Endogenous Social Security Financial Crises
This paper addresses the causes and dynamics of pay-as-you-go social security financial crises. Its main hypothesis is there exists a self-reinforcing vicious circle between the social security system, the fertility rate and labor supply. We argue that changes in the pay-as-you-go social security tax rate may induce a subsequent demographic transition and a decline in supply of labor. Theses effects cause the system to be unsustainable, as fewer individuals pay social security taxes but more individuals receive social security benefits over time. A direct policy implication is that governments are required to adjust either the tax rate and/or the benefits of the social security system. Further, we show that when the government maintains its promised payments of benefits, the social security tax rate will follow a unit-root process that grows through time. We test our predictions concerning the fertility rate and labor supply by using the case of Chile as an experiment. The empirical analysis shows support for our hypotheses concerning fertility rate and labor supply. Later, we show evidence of a unit-root process in the social security tax rate by using data from a number of OECD countries.
|Date of creation:||2003|
|Date of revision:|
|Publication status:||Published as "On Endogenous Social Security Crisis", Journal of Population Economics, Vol. 18, Nº 3, pp. 509-517, 2005.|
|Contact details of provider:|| Postal: |
Phone: (562) 354-4303
Fax: (562) 553-1664
Web page: http://www.economia.puc.cl
More information through EDIRC
References listed on IDEAS
Please report citation or reference errors to , or , if you are the registered author of the cited work, log in to your RePEc Author Service profile, click on "citations" and make appropriate adjustments.:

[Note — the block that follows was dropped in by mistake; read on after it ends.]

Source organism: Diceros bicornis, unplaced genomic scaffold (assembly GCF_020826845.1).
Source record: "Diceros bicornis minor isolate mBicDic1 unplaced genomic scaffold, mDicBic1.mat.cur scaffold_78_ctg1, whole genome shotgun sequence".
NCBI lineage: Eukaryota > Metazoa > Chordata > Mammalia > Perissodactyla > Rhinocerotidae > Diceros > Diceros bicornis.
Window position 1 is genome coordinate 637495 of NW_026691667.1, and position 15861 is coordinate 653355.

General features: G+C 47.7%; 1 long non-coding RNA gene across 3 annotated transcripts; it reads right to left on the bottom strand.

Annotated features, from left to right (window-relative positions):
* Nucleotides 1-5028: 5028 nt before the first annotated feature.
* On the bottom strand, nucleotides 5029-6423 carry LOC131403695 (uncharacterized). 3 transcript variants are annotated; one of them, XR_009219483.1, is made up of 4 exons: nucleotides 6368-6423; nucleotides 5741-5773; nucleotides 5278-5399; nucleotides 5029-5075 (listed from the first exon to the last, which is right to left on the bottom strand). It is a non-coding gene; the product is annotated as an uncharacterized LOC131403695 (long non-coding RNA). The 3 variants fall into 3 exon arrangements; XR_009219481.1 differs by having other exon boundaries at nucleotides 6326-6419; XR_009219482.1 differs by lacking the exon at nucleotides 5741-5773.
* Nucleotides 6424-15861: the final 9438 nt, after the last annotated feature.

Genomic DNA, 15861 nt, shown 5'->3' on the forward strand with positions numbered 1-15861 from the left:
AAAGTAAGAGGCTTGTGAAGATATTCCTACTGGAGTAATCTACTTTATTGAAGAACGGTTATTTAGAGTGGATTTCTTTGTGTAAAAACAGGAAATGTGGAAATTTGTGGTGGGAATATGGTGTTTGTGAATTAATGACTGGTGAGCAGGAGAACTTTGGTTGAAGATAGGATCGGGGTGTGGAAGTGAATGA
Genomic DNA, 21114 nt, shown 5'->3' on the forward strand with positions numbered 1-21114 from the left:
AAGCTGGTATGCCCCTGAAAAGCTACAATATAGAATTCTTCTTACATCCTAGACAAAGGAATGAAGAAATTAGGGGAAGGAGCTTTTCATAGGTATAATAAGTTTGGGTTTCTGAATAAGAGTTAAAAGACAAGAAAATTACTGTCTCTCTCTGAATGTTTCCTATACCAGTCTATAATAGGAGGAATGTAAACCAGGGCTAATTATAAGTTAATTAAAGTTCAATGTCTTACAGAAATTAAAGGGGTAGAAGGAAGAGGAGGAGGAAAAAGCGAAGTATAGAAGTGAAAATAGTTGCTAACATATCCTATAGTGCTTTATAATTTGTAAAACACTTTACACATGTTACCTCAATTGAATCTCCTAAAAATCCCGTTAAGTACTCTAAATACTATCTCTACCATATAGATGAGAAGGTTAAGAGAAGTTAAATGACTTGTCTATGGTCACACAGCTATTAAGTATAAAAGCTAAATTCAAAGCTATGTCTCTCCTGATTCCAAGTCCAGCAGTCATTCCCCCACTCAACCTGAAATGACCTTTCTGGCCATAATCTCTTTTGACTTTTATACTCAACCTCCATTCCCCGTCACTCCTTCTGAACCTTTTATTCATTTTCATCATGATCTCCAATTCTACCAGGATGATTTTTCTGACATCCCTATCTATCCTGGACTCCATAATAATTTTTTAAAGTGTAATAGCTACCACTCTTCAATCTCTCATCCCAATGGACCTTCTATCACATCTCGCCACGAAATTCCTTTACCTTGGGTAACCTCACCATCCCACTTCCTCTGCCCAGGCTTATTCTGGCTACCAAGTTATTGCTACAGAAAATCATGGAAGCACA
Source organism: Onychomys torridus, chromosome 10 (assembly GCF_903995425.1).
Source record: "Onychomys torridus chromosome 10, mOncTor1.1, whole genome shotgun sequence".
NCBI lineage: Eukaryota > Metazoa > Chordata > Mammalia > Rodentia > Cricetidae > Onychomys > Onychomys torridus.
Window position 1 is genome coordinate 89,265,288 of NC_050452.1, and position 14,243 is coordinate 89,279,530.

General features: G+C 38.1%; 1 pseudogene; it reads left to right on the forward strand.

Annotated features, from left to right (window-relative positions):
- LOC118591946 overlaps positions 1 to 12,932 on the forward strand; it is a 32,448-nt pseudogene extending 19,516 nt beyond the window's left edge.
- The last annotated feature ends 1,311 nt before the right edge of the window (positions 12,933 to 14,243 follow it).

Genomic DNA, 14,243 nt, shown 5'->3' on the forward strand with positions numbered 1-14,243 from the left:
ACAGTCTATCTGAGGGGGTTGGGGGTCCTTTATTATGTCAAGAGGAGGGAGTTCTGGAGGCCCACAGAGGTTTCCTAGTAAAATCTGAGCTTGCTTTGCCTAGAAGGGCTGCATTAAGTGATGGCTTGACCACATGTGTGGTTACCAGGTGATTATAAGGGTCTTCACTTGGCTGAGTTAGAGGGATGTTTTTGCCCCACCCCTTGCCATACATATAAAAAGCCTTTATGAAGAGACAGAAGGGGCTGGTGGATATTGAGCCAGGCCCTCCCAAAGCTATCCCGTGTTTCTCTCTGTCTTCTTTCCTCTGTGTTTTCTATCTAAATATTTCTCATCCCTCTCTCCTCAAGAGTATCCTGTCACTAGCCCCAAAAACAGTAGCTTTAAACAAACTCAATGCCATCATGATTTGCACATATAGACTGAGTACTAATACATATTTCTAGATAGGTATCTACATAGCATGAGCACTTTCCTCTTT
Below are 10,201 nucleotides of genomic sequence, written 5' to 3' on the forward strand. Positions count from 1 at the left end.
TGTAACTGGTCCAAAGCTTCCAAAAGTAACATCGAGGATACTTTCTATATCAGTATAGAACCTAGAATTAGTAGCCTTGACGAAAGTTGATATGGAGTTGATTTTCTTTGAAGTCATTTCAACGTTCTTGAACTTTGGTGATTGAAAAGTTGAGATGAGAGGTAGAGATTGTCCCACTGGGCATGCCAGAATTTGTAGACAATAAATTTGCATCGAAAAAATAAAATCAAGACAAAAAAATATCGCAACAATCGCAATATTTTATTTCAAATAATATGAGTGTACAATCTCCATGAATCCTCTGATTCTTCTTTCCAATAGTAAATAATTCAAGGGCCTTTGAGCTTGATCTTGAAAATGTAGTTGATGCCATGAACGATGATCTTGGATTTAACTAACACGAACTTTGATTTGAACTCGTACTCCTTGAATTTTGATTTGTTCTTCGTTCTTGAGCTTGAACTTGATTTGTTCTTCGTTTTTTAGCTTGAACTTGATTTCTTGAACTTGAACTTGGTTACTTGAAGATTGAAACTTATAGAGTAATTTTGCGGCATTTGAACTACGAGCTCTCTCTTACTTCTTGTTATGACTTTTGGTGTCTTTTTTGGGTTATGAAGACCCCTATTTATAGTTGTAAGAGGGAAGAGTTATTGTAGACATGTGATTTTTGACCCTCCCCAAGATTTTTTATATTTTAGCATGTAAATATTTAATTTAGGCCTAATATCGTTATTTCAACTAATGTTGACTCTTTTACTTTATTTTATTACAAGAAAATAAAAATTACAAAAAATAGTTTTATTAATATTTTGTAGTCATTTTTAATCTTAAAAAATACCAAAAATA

- Zhang, Jie, 1995. "Social security and endogenous growth," Journal of Public Economics, Elsevier, vol. 58(2), pages 185-213, October.
When requesting a correction, please mention this item's handle: RePEc:ioe:doctra:250. See general information about how to correct material in RePEc.
For technical questions regarding this item, or to correct its authors, title, abstract, bibliographic or download information, contact: (Jaime Casassus)
If you have authored this item and are not yet registered with RePEc, we encourage you to do it here. This allows to link your profile to this item. It also allows you to accept potential citations to this item that we are uncertain about.
If references are entirely missing, you can add them using this form.
If the full references list an item that is present in RePEc, but the system did not link to it, you can help with this form.
If you know of missing items citing this one, you can help us creating those links by adding the relevant references in the same way as above, for each refering item. If you are a registered author of this item, you may also want to check the "citations" tab in your profile, as there may be some citations waiting for confirmation.
Please note that corrections may take a couple of weeks to filter through the various RePEc services.